The “no pain no gain” attitude persists amongst musicians as well as sportspeople, yet playing with pain, and through pain, can be potentially very harmful to the musician’s body. In the pursuit of artistry, we often forget the significant role of our bodies in creating music.
Dorothy Taubman was not a doctor, nor a physiotherapist, but as a piano teacher and lecturer on piano technique she observed how the body worked in piano playing and developed a technique which enabled pianists to play with ease and comfort, and to avoid injury.
Like athletes, musicians must train – and this training takes the form of long periods of repetitive practice which, coupled with punishing performance schedules and travelling, can put a tremendous strain on the body. RSI injuries and tendonitis are common and many musicians will, like sportspeople, turn to physical therapies such as ice/heat packs, massage, physiotherapy, acupuncture and cortisone injections. Many of these therapies, while proven to be beneficial, may offer only short-term relief. Dorothy Taubman believed that a preventative approach could help pianists avoid injury and actually enable them to achieve greater artistic results.
Bach: Was mir behagt, ist nur die muntre Jagd, BWV 208, “Hunt Cantata”: Sheep May Safely Graze (arr. E. Petri) (Leon Fleisher)
She began developing her methods, which eventually led to the highly respected Taubman Technique, in the 1950s, often flying the face of traditional piano technique and teaching methods which advocated aspects like finger independence, unnaturally curled fingers, and a rigid sitting position at the piano. Some people were suspicious of Ms Taubman’s methods, or regarded her Institute as some kind of cult; but others embraced her approach and she helped many pianists prevent or recover from injuries which might have otherwise ended their playing careers, most notably Leon Fleisher, who lost the use of his right hand due to focal dystonia. For years he focussed on left hand repertoire, but thanks to Dorothy Taubman’s support, he regained the use of his right hand.
“Dorothy is absolutely extraordinary in her intuition of when you have pain, where it is you are doing something wrong, and how you can get rid of it” – Leon Fleisher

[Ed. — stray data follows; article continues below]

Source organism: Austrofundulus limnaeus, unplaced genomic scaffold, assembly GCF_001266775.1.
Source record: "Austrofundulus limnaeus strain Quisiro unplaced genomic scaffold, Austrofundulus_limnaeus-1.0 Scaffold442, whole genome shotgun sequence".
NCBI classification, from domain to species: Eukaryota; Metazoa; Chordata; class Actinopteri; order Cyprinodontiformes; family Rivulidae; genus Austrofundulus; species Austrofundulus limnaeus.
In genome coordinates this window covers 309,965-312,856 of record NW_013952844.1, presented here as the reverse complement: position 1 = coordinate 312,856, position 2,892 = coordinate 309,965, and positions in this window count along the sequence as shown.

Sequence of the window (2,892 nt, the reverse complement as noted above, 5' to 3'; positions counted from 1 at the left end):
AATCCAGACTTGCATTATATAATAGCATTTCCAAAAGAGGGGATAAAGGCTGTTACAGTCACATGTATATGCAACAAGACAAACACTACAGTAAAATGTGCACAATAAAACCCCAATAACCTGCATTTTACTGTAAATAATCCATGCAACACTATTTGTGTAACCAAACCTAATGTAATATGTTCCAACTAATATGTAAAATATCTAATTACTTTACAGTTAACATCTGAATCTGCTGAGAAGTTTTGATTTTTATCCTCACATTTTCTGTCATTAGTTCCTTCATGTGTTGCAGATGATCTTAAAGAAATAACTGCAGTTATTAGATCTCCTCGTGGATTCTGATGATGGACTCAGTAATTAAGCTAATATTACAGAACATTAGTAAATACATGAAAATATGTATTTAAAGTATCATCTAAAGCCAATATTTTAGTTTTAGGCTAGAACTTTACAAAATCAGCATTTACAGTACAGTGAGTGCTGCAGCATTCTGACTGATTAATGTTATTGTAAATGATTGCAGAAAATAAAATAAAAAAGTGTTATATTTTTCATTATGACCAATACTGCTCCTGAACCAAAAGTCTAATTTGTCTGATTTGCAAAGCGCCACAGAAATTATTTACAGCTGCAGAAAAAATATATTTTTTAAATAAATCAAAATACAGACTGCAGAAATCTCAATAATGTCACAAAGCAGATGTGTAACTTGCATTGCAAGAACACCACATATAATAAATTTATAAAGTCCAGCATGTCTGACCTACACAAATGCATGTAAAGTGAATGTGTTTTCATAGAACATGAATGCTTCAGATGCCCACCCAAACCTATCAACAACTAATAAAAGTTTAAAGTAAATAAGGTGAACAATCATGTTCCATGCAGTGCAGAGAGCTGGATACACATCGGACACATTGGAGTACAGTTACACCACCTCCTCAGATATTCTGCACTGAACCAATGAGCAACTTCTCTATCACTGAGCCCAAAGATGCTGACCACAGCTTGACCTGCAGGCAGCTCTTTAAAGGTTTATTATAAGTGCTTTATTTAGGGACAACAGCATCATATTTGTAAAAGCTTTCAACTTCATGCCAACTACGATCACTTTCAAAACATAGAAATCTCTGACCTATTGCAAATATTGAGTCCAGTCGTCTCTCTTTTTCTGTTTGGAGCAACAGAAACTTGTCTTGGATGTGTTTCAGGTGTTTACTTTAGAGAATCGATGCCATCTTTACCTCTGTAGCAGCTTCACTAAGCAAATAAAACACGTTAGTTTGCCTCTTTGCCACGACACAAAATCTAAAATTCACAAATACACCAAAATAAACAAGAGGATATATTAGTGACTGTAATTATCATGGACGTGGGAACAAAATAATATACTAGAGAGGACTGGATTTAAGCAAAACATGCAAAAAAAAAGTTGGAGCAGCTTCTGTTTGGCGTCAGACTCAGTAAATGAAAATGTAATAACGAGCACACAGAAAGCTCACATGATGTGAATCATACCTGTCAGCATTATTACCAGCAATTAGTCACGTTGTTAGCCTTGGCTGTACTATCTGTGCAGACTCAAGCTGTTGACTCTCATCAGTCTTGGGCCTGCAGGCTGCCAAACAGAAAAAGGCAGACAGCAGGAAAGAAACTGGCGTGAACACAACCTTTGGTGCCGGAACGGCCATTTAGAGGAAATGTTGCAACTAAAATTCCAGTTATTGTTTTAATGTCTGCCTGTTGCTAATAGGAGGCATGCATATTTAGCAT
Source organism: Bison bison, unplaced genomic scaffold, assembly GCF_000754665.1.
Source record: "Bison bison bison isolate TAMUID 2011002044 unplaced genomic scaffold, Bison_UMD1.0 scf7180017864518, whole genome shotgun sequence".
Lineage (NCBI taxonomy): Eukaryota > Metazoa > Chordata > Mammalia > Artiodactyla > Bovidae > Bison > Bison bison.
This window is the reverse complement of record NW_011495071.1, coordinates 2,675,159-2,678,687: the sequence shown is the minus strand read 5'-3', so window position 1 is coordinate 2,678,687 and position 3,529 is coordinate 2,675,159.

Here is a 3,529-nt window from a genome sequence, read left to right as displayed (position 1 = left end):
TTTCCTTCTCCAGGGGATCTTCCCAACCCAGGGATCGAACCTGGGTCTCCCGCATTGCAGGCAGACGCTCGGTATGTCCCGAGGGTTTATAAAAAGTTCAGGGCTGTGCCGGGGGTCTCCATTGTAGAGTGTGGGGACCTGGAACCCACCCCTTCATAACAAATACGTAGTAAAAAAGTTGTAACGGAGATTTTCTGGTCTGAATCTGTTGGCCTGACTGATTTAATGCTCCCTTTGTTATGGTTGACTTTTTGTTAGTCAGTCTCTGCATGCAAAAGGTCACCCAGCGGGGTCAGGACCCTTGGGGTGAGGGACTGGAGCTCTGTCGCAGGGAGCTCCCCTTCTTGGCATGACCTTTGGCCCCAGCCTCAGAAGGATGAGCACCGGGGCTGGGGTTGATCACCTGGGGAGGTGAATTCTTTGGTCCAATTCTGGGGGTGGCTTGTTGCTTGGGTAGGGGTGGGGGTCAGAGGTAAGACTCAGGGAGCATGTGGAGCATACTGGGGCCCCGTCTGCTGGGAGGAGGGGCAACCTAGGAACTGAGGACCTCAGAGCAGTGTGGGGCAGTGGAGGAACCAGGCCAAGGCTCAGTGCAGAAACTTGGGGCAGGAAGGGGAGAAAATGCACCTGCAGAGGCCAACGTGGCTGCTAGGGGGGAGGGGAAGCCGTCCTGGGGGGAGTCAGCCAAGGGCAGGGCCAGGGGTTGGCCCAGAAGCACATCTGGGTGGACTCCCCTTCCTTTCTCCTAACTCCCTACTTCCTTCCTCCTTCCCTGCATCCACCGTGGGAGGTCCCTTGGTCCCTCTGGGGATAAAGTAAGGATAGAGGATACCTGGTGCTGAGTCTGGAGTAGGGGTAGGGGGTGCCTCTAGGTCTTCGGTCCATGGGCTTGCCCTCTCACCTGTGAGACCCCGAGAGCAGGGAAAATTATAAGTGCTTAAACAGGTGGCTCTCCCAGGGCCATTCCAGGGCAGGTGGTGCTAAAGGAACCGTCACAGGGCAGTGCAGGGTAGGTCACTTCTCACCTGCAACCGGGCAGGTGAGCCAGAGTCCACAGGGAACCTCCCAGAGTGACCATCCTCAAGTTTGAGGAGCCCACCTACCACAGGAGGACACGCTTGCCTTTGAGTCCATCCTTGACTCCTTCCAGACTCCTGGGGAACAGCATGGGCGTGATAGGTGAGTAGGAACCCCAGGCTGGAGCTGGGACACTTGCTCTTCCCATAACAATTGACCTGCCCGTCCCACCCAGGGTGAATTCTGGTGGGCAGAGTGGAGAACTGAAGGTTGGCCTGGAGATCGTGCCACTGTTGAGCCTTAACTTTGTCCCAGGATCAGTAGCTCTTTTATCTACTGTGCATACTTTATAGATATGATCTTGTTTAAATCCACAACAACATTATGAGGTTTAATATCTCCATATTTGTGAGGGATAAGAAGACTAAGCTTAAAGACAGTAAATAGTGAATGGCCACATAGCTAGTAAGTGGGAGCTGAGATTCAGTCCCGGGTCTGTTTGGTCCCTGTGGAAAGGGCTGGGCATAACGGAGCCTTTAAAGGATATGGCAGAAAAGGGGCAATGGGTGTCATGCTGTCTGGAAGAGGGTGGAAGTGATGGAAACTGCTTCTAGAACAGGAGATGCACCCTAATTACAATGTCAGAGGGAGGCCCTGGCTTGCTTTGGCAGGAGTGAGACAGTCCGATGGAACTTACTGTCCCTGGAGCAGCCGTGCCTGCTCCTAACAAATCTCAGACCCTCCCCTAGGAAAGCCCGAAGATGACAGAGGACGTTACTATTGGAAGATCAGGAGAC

Taubman believed that “pain, insecurity and lack of technical control are symptoms of incoordination rather than a lack of practice, intelligence or talent” and advocated an ergonomic approach to playing which she called “coordinate motion”. This includes proper alignment of forearms, hands and fingers, utilising the natural curve of the fingers and hand, forearm rotations and the “walking arm” to reduce the need to twist or stretch into awkward positions, using coordinated movements and gravity such as arm weight to reduce muscular effort, and redistribution of notes to avoid stretching. Her method avoids awkward and potentially painful or harmful movements by assigning roles to the body parts best able to perform them. In these respects, her methods are closely related to Feldenkrais and Alexander Technique.
In Taubman’s method control, power and virtuosity are a matter of timing, reflexes and coordination rather than strength or independence. She also believed that technical problems could be resolved through proper diagnosis rather than increased practice, and that students’ issues were due to lack of knowledge rather than lack of talent. Her sensible, logical advice has been adopted by many teachers and pianists who share her view that the technical problems that we all wrestle with are actually surmountable and that it’s possible to play without tension, and with freedom and comfort.
“If playing the piano doesn’t feel delicious and euphoric, you’re doing something wrong”
Dorothy Taubman (1917-2013)
The Dorothy Taubman Seminar will be held at Temple University from 20-25 May 2019